- AQ Community metadata "facets" discussion on Solta: In order to enable the air quality data network, the initial approach has been to define so-called metadata facets based on the content requirements that were seen as essential for the dataset discovery (see for example the Core.uFind catalogue at WUSTL or the ACTRIS catalogue at NILU. These metadata facets are not necessarily compliant with the ISO or INSPIRE standards (and they may be incomplete). Discussions to extend the thematic information that should be available in metadata records and how thi sinformation can be mapped onto the existing ISO and INSPIRE standards are at the heart of the GEo AQ CoP Dublin workshop 2012.
- GAWSIS metadata definition: Description of discovery metadata information for Global Atmosphere Watch (GAW) (station) data sets [provided by J. Klausen, MeteoSwiss]
- SeaDataNet (an EU project) established a community metadata standard which could potentially serve as a role-model for the AQ/AC community.
- PASODOBLE MyAir metadata standard [provided by A. de Rudder]
Mapping ISO, netCDF and HDF metadata
As the distinction between discovery metadata (the realm of ISO and INSPIRE) and descriptive metadata (primary focus of netcdf-cf and HDF conventions, such as GEOMS) is blurred, it is important to map one standard onto the other. Ted Haberman has done some pioneering work on this: .
Tools for handling (ISO and INSPIRE) metadata
There are commercial and free metadata editors available which include schema specifications for ISO19115 and INSPIRE. The INSPIRE Geoportal also makes a metadata editor and validator available.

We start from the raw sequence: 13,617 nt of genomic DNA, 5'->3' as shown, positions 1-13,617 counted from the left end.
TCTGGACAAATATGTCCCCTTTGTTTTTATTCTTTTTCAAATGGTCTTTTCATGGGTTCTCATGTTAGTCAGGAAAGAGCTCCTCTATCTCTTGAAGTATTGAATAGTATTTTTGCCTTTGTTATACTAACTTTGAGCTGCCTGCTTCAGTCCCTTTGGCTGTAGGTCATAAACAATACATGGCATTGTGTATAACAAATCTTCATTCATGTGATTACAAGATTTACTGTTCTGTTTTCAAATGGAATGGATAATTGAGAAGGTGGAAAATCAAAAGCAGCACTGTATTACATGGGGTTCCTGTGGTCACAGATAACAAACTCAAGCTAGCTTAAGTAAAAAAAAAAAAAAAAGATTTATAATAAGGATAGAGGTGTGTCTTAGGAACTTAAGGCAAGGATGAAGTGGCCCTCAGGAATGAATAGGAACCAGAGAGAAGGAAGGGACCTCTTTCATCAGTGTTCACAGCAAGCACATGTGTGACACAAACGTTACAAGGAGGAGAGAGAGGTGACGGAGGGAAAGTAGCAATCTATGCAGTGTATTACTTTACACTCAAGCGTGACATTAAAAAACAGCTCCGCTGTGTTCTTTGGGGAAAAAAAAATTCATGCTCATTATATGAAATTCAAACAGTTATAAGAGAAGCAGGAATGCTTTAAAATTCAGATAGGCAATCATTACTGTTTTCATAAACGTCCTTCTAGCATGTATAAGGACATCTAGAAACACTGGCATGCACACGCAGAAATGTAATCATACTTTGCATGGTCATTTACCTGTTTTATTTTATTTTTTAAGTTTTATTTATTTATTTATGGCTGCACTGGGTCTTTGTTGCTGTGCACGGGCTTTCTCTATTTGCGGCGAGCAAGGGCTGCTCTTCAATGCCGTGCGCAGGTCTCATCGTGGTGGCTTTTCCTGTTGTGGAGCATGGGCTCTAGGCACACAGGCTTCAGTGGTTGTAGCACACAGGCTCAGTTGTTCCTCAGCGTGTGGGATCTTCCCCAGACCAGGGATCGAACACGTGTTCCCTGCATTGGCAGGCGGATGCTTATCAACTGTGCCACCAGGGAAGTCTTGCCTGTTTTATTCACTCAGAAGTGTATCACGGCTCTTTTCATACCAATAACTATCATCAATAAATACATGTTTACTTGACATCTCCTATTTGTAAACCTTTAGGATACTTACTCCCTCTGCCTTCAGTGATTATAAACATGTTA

- CatMDEdit is an open source metadata editor which is farily straightforward to use and can at least help to obatin a better understanding of the ISO 19115 and INSPIRE metadata structures (see example at ISO_INSPIRE_Metadata_Structure).
Data set type specific issues
- atmospheric models generally use a spherical lat/lon coordinate system. There is a need to define the appropriate coordinate reference system (CRS) in the associated metadata. Terms that are often seen in this context are "WGS84" and "urn:ogc:def:crs:OGC:2:84" or "urn:ogc:def:crs:EPSG::4326". An email exchange with EPSG on this provides some further input to this discussion. Also check out the discussion on CF-ESRI mail archive.
- (discovery) metadata records for continuous data need to specify the begin and end of a time series. In the case of continuous data (i.e. data that are continuously updated until "now"), this can be accomplished via specific gml tags, namely indetermibatePosition. The example below was provided by Paul Hasenohr of EEA, Kopenhagen:
<gmd:extent> <gmd:EX_Extent> <gmd:temporalElement> <gmd:EX_TemporalExtent> <gmd:extent> <gml:TimePeriod gml:id="d28e322a1049886"> <gml:begin> <gml:TimeInstant gml:id="tstart"> <gml:timePosition>2011-04-01T00:00:00</gml:timePosition> </gml:TimeInstant> </gml:begin> <gml:end> <gml:TimeInstant gml:id="tend"> <gml:timePosition indeterminatePosition="now"/> </gml:TimeInstant> </gml:end> </gml:TimePeriod> </gmd:extent> </gmd:EX_TemporalExtent> </gmd:temporalElement> </gmd:EX_Extent> </gmd:extent>
Copied from 
<gmd:extent> <gmd:EX_Extent> <gmd:description> <gco:CharacterString>coordinates of ship track</gco:CharacterString> </gmd:description> <gmd:geographicElement> <gmd:EX_BoundingPolygon> <gmd:polygon> <gml:LineString gml:id="coordsId1" srsName="urn:ogc:def:crs:EPSG::4326"> <gml:posList> 120.27748,22.61839 120.18761,22.63769 120.17214,22.53991 ... 120.28458,22.61497 </gml:posList> </gml:LineString> </gmd:polygon> </gmd:EX_BoundingPolygon> </gmd:geographicElement> </gmd:EX_Extent> </gmd:extent>